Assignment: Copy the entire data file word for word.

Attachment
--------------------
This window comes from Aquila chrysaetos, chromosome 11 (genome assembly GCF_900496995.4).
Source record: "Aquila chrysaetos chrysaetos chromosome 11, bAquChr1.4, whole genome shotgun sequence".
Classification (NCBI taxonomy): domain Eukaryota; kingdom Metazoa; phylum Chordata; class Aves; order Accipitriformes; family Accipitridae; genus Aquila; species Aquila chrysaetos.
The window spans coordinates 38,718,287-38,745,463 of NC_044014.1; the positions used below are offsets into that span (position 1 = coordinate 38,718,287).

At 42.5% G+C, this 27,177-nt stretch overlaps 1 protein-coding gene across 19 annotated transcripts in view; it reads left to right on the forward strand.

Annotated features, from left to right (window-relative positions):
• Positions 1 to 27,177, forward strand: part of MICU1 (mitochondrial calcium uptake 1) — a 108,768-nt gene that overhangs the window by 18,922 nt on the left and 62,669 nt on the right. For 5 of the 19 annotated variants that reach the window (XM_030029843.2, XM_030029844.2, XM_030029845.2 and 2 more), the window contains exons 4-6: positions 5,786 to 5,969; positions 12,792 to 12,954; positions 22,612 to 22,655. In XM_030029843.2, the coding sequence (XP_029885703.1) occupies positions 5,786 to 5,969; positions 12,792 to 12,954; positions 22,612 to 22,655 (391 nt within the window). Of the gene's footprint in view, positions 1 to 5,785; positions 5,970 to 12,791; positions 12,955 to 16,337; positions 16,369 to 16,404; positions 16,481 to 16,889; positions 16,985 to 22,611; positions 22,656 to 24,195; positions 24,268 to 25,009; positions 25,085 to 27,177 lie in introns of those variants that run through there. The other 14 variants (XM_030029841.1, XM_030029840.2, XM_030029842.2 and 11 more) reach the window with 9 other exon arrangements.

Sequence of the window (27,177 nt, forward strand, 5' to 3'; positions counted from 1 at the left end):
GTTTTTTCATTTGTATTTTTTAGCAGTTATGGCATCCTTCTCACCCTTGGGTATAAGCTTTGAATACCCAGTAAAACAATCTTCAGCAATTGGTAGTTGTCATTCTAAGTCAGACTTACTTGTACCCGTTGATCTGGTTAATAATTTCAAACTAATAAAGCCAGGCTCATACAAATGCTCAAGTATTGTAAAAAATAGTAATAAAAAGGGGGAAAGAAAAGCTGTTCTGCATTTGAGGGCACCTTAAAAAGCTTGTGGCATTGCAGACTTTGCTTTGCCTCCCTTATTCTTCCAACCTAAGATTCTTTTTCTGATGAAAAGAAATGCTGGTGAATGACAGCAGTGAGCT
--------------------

This window comes from Aquila chrysaetos, chromosome 11 (genome assembly GCF_900496995.4).
Source record: "Aquila chrysaetos chrysaetos chromosome 11, bAquChr1.4, whole genome shotgun sequence".
Classification (NCBI taxonomy): domain Eukaryota; kingdom Metazoa; phylum Chordata; class Aves; order Accipitriformes; family Accipitridae; genus Aquila; species Aquila chrysaetos.
The window spans coordinates 38,718,287-38,745,463 of NC_044014.1; the positions used below are offsets into that span (position 1 = coordinate 38,718,287).

At 42.5% G+C, this 27,177-nt stretch overlaps 1 protein-coding gene across 19 annotated transcripts in view; it reads left to right on the forward strand.

Annotated features, from left to right (window-relative positions):
• Positions 1 to 27,177, forward strand: part of MICU1 (mitochondrial calcium uptake 1) — a 108,768-nt gene that overhangs the window by 18,922 nt on the left and 62,669 nt on the right. For 5 of the 19 annotated variants that reach the window (XM_030029843.2, XM_030029844.2, XM_030029845.2 and 2 more), the window contains exons 4-6: positions 5,786 to 5,969; positions 12,792 to 12,954; positions 22,612 to 22,655. In XM_030029843.2, the coding sequence (XP_029885703.1) occupies positions 5,786 to 5,969; positions 12,792 to 12,954; positions 22,612 to 22,655 (391 nt within the window). Of the gene's footprint in view, positions 1 to 5,785; positions 5,970 to 12,791; positions 12,955 to 16,337; positions 16,369 to 16,404; positions 16,481 to 16,889; positions 16,985 to 22,611; positions 22,656 to 24,195; positions 24,268 to 25,009; positions 25,085 to 27,177 lie in introns of those variants that run through there. The other 14 variants (XM_030029841.1, XM_030029840.2, XM_030029842.2 and 11 more) reach the window with 9 other exon arrangements.

Sequence of the window (27,177 nt, forward strand, 5' to 3'; positions counted from 1 at the left end):
GTTTTTTCATTTGTATTTTTTAGCAGTTATGGCATCCTTCTCACCCTTGGGTATAAGCTTTGAATACCCAGTAAAACAATCTTCAGCAATTGGTAGTTGTCATTCTAAGTCAGACTTACTTGTACCCGTTGATCTGGTTAATAATTTCAAACTAATAAAGCCAGGCTCATACAAATGCTCAAGTATTGTAAAAAATAGTAATAAAAAGGGGGAAAGAAAAGCTGTTCTGCATTTGAGGGCACCTTAAAAAGCTTGTGGCATTGCAGACTTTGCTTTGCCTCCCTTATTCTTCCAACCTAAGATTCTTTTTCTGATGAAAAGAAATGCTGGTGAATGACAGCAGTGAGCT